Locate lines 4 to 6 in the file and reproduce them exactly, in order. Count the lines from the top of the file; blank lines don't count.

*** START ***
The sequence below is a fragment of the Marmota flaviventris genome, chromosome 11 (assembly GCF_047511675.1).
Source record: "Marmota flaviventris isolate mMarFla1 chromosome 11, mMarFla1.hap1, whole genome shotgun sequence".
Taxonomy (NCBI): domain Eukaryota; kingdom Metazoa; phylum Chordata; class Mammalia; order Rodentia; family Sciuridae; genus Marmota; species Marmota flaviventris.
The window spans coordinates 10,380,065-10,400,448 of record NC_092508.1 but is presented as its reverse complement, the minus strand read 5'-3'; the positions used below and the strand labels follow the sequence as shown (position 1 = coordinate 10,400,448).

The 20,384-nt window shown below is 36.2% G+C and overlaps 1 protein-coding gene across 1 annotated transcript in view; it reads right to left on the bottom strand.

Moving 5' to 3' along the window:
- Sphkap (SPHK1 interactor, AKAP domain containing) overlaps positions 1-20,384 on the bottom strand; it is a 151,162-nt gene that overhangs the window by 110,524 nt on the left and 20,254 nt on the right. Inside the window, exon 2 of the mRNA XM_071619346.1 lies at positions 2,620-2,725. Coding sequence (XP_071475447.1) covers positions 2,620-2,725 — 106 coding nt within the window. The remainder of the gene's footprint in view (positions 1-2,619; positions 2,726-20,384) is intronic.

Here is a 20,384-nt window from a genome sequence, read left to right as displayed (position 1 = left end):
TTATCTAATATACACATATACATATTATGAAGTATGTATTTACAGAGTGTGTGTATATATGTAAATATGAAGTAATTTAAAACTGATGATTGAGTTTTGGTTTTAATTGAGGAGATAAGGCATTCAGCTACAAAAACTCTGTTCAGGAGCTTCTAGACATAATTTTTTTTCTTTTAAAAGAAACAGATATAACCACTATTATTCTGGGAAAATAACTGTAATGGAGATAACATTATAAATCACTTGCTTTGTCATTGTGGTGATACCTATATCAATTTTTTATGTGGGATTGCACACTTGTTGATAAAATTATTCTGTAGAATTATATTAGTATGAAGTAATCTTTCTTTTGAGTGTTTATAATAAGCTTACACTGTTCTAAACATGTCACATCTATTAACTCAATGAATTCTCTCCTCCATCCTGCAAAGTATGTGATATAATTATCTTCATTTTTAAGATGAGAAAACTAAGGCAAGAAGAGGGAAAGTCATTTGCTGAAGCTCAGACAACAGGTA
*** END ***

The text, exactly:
The window spans coordinates 10,380,065-10,400,448 of record NC_092508.1 but is presented as its reverse complement, the minus strand read 5'-3'; the positions used below and the strand labels follow the sequence as shown (position 1 = coordinate 10,400,448).

The 20,384-nt window shown below is 36.2% G+C and overlaps 1 protein-coding gene across 1 annotated transcript in view; it reads right to left on the bottom strand.

Moving 5' to 3' along the window: